Today's News

  • Hemp, Hemp Hooray

    Terry Mills normally asks questions during meetings of the Kentucky House of Representatives Agriculture Committee, but recently, he found himself on the other side of the table, answering questions about legalizing industrial hemp.
    Mills and State Sen. Joey Pendleton, D-Hopkinsville, have introduced similar legislation in their respective houses in the hopes of making industrial hemp a legal cash crop again across the Bluegrass State.
    "It's not to promote marijuana," Mills stressed in his comments to the committee.

  • Wish granted

    Marion County High School hosted the ninth annual Junior Mister competition Saturday evening and Austin Hatchel won the crown. But, the real winner was Make-A-Wish recipient, 10-year-old Ashley of Edmonton, Ky, who will be leaving for Walt Disney World Resort Saturday. The funds raised by MCHS students, totaling more than $7,000, will help fund her trip. Ashley has been fighting a brave battle against leukemia

  • Stopping smoking, prenatal care should be concerns for pregnant women

    One in four children in Marion County lives in poverty. Three out of every 10 babies are born to mothers who smoked during their pregnancy, and nearly one in 10 children born in the community were considered low weight at birth.
    All of this is according to the 2011 Kids Count report (www.kidscount.org). Each year, the Annie E. Casey Foundation compiles information from a several sources on a variety of issues affecting children across the United States.

  • Memorials to loved ones torn down twice

    Diane Mattingly's life changed in an instant Aug. 28, 2011. As she was leaving Pleasant Run Church with her husband, James "Jim" Mattingly Jr., and her son, James "Jamie" Mattingly III.
    As they were leaving the church - a church Jim had helped purchase and restore - their Dodge Ram left the road and struck a tree. Jim and Jamie died that day.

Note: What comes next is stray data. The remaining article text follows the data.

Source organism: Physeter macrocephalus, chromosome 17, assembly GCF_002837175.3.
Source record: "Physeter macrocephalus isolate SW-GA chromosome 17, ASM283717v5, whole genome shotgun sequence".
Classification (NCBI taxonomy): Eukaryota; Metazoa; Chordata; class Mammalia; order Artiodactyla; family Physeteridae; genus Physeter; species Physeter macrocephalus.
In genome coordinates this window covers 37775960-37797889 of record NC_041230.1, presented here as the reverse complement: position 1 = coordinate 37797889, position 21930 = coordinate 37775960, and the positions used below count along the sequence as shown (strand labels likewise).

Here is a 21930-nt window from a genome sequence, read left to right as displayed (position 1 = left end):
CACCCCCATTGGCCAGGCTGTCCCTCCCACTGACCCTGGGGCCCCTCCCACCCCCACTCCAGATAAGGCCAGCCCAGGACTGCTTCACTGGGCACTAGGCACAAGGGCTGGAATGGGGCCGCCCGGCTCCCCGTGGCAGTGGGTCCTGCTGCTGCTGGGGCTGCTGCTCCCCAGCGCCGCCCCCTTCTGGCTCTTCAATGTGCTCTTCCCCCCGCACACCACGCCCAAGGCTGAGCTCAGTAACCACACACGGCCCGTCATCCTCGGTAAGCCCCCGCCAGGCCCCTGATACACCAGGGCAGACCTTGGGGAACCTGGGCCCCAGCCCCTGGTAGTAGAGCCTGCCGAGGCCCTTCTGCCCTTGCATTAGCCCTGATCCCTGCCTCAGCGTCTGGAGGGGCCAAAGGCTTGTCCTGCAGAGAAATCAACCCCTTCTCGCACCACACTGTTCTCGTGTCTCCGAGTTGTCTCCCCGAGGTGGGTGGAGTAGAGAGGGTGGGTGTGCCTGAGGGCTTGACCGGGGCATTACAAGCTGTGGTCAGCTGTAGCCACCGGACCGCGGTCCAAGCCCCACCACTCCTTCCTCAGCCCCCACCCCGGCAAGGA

While Diane will never forget what happened, she asked Joe Marion Blandford to make two crosses, crosses that she put up at the scene of the accident in January as a memorial for her loved ones.

  • Tourism director touts local treasures

    Nicky Reynolds is Lebanon's new tourism director, but the Tennessee native views the city more like a tourist.
    And she likes what she sees.
    "A lot of times you don't know what treasures you have in your own backyard," Reynolds said at the Marion County Chamber of Commerce's monthly luncheon Thursday. "You're sitting on a goldmine."

  • Growth opportunity

    Industrial hemp hasn't been legal to grow in the United States for decades.
    Not that people haven't wanted to grow it, but right or wrong, hemp has been lumped in with its botanical cousin, marijuana, for a long time.

  • Senate prepares its budget proposal

  • The Katie Cambron Story

    By Ken Begley
    Guest Columnist

    "Can't" never "did" nothing.
    - Unknown author

    . . . is just beginning.

  • End of legislative session is in sight

    In one key way, legislative sessions are a lot like March Madness: The intensity picks up as the number of days winds down. That makes this week, then, the General Assembly's version of the Final Four.

  • Feeling fine despite the pink slime

    It was widely reported recently that companies that process ground beef for retail grocery stores add pink slime.
    Pink slime is basically beef trimmings that have been sprayed with ammonia to kill the e. coli and salmonella germs in the trimmings.
    ABC TV News showed people all upset because they weren't aware of what was being added to the meat.
    I really don't have a problem with these added beef trimmings. I've probably eaten it for years and thus far, I'm feeling just fine.